Kit stared at the last page and set it down carefully. “So he eats this guy’s balls and then shits on his bones and pisses on his grave. Couldn’t you be a little less tasteful?”

“Well, actually, it’s his brother’s balls.”

“Oh, okay. That’s all right.” She laughed. “Keep it in the family.”

I had to laugh, too. “Hey, if you can’t appreciate good literature, you don’t have to expose yourself to it.”

“It’s not me who’s exposing myself. Are you going to let your mother read this? Your shrink?”

“I wouldn’t show it to the shrink. Mother would say, ‘Can’t you sex it up a little? Have him jerk off into the grave?’”

“No wonder you’re such a delicate soul.”

“Everything I am today, I owe to dear old Mom.”

I loaded up on carbs with a double stack of pancakes—or used the bike as an excuse to stuff myself, take your pick—and then Kit drove me back to where the weather and road had stopped us the night before. The plan was for her to keep the van while I completed the loop to Des Moines and back; if I ran into trouble she would come rescue me.

I wasn’t going to rough it; I had a map with all the motels on the route and their phone numbers, so when I decided to quit for the day I could call ahead. (That seemed prudent because there weren’t all that many places to stay.)

When she dropped me off and drove away, I felt a guilty glow of freedom. Four or five days of being a carefree bachelor, the wind at my back and nothing in front of me but the road.

The carefree feeling ended with a bang after an hour and ten minutes. I had somehow managed to run over a nail more than two inches long. It wasn’t even the same color as the road, cruddy with rust. But sharp enough to blow me out.

I was carrying two spare tubes, but repaired the flat one out of prudence and pessimism, remembering one day I managed to have three flats in three hours. All of them less dramatic than this one, relatively slow leaks, which can take longer to fix—not obvious where the hole is. Or it turns out to be the valve, unfixable.

I let the glue on the repaired tube rest and pumped up a new one and was on my way—twenty minutes to fix the tube, change the tire, and be back on the road. Short of my best by five or six minutes, but I wasn’t in a hurry.

I should have been. Of course the weather couldn’t last. I slogged through a driving rain until I fetched up on the shores of the Angel Bless Motel. A flashing neon cross would normally repel me like a vampire, but the rain had weakened my resistance.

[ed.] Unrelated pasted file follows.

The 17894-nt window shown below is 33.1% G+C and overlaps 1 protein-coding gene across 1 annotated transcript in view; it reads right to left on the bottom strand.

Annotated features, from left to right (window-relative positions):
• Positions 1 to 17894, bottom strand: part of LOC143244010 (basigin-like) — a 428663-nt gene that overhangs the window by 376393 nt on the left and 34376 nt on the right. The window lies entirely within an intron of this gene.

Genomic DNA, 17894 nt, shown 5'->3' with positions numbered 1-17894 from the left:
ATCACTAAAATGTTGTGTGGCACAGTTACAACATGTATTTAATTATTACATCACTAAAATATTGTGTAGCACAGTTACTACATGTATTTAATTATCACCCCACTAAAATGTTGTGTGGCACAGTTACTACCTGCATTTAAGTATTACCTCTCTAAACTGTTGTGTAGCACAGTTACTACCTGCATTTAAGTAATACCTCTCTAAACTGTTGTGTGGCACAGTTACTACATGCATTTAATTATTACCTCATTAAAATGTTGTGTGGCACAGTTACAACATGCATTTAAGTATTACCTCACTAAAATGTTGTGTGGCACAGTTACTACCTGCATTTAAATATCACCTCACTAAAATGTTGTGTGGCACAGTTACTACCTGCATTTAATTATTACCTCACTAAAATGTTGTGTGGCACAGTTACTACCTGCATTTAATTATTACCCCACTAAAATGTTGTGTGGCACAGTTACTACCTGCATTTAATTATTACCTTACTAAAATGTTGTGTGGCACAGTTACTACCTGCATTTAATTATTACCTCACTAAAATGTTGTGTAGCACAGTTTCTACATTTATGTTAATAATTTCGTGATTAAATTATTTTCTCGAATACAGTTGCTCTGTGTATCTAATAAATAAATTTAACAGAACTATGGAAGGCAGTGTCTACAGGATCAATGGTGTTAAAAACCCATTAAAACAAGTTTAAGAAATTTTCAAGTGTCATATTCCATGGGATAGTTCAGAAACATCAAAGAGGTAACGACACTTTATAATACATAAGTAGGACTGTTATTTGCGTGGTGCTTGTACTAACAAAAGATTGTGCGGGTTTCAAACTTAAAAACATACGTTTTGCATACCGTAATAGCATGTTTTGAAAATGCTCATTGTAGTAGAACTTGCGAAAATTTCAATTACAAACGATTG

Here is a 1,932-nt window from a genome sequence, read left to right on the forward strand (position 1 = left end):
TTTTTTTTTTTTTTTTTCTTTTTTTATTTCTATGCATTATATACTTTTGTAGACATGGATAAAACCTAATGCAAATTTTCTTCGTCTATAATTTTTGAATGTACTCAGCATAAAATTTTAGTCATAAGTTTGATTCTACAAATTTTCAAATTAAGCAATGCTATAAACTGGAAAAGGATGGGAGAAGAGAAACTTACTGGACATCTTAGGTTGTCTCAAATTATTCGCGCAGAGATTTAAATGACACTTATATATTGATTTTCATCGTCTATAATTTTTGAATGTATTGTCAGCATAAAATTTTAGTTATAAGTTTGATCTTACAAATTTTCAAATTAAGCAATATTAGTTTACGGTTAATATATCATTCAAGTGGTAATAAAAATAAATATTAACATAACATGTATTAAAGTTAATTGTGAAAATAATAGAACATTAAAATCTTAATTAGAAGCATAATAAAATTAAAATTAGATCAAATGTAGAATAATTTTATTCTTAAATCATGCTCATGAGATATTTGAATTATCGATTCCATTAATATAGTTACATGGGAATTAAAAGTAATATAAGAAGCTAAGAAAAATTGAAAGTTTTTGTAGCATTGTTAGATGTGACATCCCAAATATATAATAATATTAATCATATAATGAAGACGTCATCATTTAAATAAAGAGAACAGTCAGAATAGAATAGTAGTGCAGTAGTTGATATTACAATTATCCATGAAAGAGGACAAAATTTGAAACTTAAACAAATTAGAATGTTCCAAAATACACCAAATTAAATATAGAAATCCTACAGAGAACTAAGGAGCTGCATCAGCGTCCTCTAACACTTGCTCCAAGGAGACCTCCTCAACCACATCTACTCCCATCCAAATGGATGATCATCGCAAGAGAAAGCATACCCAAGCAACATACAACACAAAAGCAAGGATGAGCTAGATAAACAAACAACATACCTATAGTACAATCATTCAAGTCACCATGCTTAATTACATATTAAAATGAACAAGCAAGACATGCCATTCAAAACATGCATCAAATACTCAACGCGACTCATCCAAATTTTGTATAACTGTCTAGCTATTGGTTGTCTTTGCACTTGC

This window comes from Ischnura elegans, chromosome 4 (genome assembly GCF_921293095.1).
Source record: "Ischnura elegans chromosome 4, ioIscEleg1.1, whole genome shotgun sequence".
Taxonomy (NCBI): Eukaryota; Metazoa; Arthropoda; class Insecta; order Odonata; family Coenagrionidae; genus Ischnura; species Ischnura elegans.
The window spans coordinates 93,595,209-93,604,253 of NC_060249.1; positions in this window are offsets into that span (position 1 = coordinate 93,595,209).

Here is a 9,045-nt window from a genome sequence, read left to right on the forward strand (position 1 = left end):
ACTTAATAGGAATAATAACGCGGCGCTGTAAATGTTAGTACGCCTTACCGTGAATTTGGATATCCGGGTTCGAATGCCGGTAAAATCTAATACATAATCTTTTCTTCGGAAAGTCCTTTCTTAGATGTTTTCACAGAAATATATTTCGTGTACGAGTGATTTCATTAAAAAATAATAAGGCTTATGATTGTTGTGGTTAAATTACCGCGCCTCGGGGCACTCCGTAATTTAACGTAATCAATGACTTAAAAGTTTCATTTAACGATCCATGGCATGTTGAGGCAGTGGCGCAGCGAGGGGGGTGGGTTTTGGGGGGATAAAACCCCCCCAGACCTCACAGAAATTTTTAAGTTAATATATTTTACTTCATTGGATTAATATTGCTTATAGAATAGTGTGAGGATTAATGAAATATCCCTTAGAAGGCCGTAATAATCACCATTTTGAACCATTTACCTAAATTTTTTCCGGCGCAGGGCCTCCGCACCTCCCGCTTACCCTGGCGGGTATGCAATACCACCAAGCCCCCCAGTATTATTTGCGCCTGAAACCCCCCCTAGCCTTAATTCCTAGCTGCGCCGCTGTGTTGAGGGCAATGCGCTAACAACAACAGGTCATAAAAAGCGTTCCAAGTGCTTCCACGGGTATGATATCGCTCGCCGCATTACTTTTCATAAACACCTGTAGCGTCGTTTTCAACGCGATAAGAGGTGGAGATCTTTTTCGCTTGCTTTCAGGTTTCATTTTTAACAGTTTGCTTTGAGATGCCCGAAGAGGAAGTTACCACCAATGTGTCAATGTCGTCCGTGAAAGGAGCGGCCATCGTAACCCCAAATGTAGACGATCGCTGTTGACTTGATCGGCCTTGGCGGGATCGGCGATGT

I was suddenly on the set of a Hitchcock movie that never got made. I staggered dripping into a small Victorian room, a half-dozen cut-glass lamps giving a warm glow to the complicated floral wallpaper. Smiling older hostess wearing a full skirt and an apron. She didn’t say the only room left was #13, which might have sent me back out into the rain. But she did insist on showing me around the six glass cases along the walls, her late husband’s life work. Lots of miniature trains and airplanes and hundreds of butterflies pinned to velvet. She had been a widow for nine years, four months, and seven days.

The room she led me to had only one butterfly, a big purple one pinned under glass, hanging over the bed like an invertebrate crucifix. There’s a sad irony to a moth-eaten butterfly.

I set the coffeemaker to just heat some water, and took as hot a shower as the motel’s plumbing and budget would allow. A quick ramen dinner, and then I made weak tea with just a pinch of sugar. I didn’t want to stay awake.

The TV’s depth axis was shot, so rather than watch crap in two and a half dimensions, I flipped through the various books on my notebook and settled on Down the River, a collection of short stories by recent Iowa graduates. I had a paper copy at home, a contributor’s freebie, but the only story I’d read in it was my own, checking for typos. Mildly curious about the competition, I got halfway through the second story before I turned off the notebook and the light.


It was still raining when I woke up. Not cold or windy, so I guess if I were a serious cyclist I’d just man up and pedal out into it.

Instead, I made a double-strong, double-sugar cup of coffee with ReelCreme™ and took the motel’s chair out under the eaves and sat looking at and listening to the rain, not thinking about the novel or anything in particular. Then I went back inside, made another cup, and unrolled the notebook and its keyboard.

What would Hunter do in the rain? Not a scene from the movie, but what the hell.


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